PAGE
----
Leonard B. Meyer
Meyer studied at Columbia University, where he received both a B.A. in Philosophy, and an M.A. in Music. He continued on to study at University of Chicago, where he was awarded a Ph.D. in History of Culture in 1954. As a composer, he studied under Stefan Wolpe, Otto Luening, and Aaron Copland. In 1946, he became a member of the music department at the University of Chicago, in 1961 he was appointed professor of music at the University of Chicago and in 1975 professor of music and the humanities at the University of Pennsylvania. He became professor emeritus at Pennsylvania in 1988.
His most influential work, Emotion and Meaning in Music (1956), combined Gestalt Theory and theories by Pragmatists Charles Sanders Peirce and John Dewey to try to explain the existence of emotion in music. Peirce had suggested that any regular response to an event developed alongside the understanding of that event's consequences, its "meaning". Dewey extended this to explain that, if the response was stopped by an unexpected event, then an emotional response would occur over the event's "meaning". Meyer used this basis to form a theory about music, combining musical expectations in a specific cultural context with emotion and meaning elicited. His work went on to influence theorists both in and outside music, as well as providing a basis for cognitive psychology research into music and our responses to it.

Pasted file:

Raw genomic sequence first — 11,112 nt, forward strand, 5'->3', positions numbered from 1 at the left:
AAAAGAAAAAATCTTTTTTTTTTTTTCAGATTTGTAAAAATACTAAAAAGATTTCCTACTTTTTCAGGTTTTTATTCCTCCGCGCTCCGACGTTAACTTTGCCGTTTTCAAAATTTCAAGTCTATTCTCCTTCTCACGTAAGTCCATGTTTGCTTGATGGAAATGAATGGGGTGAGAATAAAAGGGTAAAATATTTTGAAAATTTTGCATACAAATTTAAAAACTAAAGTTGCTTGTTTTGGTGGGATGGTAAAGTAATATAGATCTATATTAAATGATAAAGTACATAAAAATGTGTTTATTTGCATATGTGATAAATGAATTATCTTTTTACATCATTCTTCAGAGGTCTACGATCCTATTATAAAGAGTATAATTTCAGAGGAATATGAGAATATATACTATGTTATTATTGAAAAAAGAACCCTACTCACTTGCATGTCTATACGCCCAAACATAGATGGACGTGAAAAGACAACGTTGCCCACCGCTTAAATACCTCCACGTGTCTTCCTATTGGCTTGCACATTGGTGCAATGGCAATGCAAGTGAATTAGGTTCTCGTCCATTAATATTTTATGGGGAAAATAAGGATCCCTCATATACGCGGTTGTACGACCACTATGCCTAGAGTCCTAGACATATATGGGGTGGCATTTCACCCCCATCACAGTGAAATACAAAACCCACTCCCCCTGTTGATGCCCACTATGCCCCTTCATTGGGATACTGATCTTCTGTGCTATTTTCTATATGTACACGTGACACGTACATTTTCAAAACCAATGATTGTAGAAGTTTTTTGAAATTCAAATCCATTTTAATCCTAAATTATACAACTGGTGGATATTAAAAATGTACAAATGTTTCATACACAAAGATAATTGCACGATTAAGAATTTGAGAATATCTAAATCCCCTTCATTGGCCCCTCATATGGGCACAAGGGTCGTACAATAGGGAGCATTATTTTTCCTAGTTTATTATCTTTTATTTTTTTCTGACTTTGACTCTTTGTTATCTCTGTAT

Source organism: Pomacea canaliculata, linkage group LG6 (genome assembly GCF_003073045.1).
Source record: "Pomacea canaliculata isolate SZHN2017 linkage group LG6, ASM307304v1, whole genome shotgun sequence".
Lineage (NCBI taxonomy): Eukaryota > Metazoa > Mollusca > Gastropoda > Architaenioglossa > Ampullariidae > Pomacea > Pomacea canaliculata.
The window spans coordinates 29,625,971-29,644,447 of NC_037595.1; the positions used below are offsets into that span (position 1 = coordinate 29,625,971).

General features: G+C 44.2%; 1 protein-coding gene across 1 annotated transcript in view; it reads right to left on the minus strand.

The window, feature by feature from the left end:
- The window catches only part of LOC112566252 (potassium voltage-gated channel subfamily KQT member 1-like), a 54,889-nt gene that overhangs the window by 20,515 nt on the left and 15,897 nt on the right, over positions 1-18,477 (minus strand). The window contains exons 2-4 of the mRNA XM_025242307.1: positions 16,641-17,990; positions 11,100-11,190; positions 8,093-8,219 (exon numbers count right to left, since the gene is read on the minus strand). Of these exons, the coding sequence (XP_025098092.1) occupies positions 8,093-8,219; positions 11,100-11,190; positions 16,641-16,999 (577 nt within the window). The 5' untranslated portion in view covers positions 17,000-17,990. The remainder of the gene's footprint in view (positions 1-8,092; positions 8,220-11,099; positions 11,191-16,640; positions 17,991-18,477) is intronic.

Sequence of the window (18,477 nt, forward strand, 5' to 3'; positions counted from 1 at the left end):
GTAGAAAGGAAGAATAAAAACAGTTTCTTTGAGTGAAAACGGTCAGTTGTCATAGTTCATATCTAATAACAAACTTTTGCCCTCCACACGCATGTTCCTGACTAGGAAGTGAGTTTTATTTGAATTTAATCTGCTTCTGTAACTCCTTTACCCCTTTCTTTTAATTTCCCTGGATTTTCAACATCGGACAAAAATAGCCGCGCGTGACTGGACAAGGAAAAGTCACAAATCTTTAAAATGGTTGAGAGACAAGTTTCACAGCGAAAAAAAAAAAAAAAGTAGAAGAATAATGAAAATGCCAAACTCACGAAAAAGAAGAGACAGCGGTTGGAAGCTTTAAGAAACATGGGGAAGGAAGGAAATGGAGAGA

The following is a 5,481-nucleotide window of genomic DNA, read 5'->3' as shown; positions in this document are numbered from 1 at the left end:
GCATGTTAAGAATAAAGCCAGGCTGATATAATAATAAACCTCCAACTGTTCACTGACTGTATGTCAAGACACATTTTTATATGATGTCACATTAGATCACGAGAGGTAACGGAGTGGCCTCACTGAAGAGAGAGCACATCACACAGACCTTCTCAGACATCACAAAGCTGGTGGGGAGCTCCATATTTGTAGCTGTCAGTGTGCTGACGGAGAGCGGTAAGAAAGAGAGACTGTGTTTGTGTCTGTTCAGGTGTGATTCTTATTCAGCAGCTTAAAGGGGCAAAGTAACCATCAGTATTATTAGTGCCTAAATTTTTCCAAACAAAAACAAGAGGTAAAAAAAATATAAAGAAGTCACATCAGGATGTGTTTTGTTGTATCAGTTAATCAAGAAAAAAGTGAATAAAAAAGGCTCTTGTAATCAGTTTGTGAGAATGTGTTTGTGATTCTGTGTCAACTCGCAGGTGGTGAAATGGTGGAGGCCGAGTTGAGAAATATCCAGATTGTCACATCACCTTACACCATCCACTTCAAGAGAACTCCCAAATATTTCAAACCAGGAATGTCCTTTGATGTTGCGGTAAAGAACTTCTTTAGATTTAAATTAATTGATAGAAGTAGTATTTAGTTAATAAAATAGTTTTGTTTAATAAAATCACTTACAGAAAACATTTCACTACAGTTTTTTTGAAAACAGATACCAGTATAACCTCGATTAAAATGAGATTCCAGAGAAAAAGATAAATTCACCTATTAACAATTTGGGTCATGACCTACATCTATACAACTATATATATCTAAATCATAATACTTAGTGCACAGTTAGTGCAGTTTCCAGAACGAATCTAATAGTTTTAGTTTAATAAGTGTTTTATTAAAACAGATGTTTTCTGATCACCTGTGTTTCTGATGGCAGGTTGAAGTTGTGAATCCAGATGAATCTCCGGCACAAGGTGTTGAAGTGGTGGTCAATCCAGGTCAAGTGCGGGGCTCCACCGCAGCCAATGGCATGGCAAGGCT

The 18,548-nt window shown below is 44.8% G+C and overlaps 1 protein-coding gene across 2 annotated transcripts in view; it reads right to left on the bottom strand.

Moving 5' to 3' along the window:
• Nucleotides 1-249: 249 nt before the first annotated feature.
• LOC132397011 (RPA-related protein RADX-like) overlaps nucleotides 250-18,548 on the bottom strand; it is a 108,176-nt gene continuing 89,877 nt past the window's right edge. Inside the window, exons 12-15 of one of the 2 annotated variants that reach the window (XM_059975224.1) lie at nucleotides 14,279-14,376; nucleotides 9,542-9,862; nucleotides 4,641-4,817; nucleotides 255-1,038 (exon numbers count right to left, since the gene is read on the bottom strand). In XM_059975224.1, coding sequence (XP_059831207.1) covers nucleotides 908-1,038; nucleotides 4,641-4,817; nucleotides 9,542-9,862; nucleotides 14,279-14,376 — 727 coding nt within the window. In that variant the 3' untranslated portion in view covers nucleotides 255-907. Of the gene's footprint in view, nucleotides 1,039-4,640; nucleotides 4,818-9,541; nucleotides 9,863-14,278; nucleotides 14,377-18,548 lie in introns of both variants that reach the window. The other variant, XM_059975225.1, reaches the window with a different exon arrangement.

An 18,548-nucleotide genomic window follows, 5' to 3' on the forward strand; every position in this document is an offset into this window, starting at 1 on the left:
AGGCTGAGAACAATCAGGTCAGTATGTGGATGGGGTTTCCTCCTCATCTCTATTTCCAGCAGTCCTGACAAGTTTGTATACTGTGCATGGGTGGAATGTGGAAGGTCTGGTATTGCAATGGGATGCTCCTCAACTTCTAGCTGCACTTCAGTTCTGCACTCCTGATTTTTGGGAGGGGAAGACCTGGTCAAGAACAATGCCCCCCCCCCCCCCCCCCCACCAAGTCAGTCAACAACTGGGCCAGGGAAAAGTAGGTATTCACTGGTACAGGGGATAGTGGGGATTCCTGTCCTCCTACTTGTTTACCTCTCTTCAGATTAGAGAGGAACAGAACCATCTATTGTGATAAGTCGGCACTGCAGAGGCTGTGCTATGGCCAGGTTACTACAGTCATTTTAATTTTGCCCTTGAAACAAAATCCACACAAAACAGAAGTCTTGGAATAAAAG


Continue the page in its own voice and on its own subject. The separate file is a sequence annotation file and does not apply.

Meyer's 1967 work "Music, the Arts, and Ideas," was influential in defining the transition to postmodernism in light of new works such as George Rochberg's Music for the Magic Theater, which was premiered at the University of Chicago in 1967.
Other major written works include, The Rhythmic Structure of Music (with Grosvenor Cooper, 1960), Explaining Music (1973), and Style and Music: Theory, History, and Ideology (1989; paperback reprint ed., 1997).
- Leonard B. Meyer. Music, the Arts, and Ideas (University of Chicago Press, 1967)
- F. E. Sparshott and N. Cumming: "Meyer, Leonard B.", Grove music online ed. L. Macy (accessed 24 May 2008), <www.grovemusic.com>
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